The facility also houses the main MDA logistics center for the entirety of the tiny Middle Eastern state. It helps facilitate the enormous technological and communications coordination that occurs within MDA. 

Simplifying the MDA emergency apparatus

HAVING EVERYTHING under one roof greatly simplifies things for MDA emergency apparatus. It makes it possible, for instance, that when someone calls the emergency 101 number and describes the issue they are having, the center is immediately notified and is able to dispatch blood to the designated hospital.

Nearby is a massive warehouse full of basic supplies for ambulances and paramedics. Endless boxes are pre-packed with items such as disposable bedsheets, uniforms and even medication. In fact, right next to the storage area is a pharmacy.

If the “national dispatch center is the brain, the Marcus center is the heart,” Noyovich says. For an organization that gets over a million calls every year, it’s difficult to overstate the facility’s importance, especially in the event of a war.

The blood services center could be described as the pumping heart of Israel. It is vital that it be able to continue operating, even in the face of a chemical, biological or missile attack.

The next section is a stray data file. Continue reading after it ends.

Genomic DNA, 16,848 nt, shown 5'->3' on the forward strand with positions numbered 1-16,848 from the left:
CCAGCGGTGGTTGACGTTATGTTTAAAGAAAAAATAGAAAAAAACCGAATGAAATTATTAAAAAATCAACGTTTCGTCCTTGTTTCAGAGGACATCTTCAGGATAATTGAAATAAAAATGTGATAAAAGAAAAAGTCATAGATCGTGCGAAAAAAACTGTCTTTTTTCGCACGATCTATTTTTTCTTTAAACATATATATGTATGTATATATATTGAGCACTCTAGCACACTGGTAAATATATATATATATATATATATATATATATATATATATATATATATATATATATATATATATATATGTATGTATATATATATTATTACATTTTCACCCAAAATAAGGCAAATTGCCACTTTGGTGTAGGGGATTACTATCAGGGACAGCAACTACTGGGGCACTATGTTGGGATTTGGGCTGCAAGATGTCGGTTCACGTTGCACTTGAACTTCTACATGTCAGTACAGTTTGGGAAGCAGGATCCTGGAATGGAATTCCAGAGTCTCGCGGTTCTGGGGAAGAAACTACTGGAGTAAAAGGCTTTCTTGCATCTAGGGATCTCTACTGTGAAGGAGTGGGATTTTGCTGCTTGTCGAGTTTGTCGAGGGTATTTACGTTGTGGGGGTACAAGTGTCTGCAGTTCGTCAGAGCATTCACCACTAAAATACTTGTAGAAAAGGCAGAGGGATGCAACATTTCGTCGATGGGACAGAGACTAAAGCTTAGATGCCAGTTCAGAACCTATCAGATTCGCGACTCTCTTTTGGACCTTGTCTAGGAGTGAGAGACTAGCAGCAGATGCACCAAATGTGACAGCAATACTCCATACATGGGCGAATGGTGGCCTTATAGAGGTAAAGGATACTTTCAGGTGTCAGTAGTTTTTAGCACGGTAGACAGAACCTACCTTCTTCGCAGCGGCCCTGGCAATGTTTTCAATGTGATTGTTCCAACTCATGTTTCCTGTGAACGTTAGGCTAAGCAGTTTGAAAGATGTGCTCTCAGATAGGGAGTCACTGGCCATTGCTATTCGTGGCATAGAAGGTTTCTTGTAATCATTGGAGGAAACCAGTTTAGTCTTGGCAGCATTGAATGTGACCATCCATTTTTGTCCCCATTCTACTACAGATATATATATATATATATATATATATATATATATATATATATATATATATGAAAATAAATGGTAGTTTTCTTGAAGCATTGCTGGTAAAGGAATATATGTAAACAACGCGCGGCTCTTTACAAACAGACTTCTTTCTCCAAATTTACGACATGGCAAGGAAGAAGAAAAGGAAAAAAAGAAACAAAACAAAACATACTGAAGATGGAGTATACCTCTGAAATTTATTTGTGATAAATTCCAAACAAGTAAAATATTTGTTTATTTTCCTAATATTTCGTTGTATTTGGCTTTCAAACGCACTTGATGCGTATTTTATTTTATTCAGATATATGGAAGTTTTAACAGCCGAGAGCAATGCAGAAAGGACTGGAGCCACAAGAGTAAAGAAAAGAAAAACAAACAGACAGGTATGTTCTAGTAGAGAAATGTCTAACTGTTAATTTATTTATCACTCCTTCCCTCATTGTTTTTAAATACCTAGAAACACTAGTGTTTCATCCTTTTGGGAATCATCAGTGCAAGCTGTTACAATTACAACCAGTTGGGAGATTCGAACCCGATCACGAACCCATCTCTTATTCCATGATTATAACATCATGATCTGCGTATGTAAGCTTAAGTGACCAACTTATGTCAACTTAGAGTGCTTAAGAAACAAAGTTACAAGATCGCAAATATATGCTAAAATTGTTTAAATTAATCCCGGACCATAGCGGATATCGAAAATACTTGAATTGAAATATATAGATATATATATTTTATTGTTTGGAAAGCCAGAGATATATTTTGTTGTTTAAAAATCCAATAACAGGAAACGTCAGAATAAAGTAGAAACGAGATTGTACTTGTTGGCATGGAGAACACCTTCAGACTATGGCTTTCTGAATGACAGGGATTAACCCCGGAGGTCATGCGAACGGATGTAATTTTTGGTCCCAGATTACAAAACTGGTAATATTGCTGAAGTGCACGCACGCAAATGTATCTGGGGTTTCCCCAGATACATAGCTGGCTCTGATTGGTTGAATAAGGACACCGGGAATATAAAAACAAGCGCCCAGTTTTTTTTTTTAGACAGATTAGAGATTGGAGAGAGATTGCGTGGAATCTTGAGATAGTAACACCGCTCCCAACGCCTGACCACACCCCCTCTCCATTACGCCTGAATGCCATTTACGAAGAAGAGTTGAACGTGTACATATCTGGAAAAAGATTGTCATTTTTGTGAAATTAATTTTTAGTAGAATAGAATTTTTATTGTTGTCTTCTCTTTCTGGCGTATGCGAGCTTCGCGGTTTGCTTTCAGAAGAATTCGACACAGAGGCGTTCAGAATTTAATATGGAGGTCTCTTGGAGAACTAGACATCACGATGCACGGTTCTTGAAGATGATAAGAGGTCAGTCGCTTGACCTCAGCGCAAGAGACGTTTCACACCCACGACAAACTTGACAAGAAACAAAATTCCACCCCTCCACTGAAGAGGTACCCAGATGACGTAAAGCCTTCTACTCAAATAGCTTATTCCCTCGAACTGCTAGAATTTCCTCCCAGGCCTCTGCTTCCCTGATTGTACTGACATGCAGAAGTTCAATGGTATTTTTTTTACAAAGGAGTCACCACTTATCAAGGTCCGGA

The facility was built with specific threats in mind. Israel’s National Security Council was involved in providing information on what kind of threat level the facility should be able to withstand.

The AFMDA director believes that the Marcus National Blood Services Center will serve as a model for the world.

“We’ve [received] delegations from Ukraine and Germany here… And I believe everyone would come eventually to learn how to protect their blood supply,” he says.

Noyovich, who has a background in engineering, has been at the forefront of the project to establish a secure blood bank from the outset. He’s been involved every step of the way.

“It’s the best gift someone can give to save a life. And you know, theoretically, every blood donation can save three people,” he says.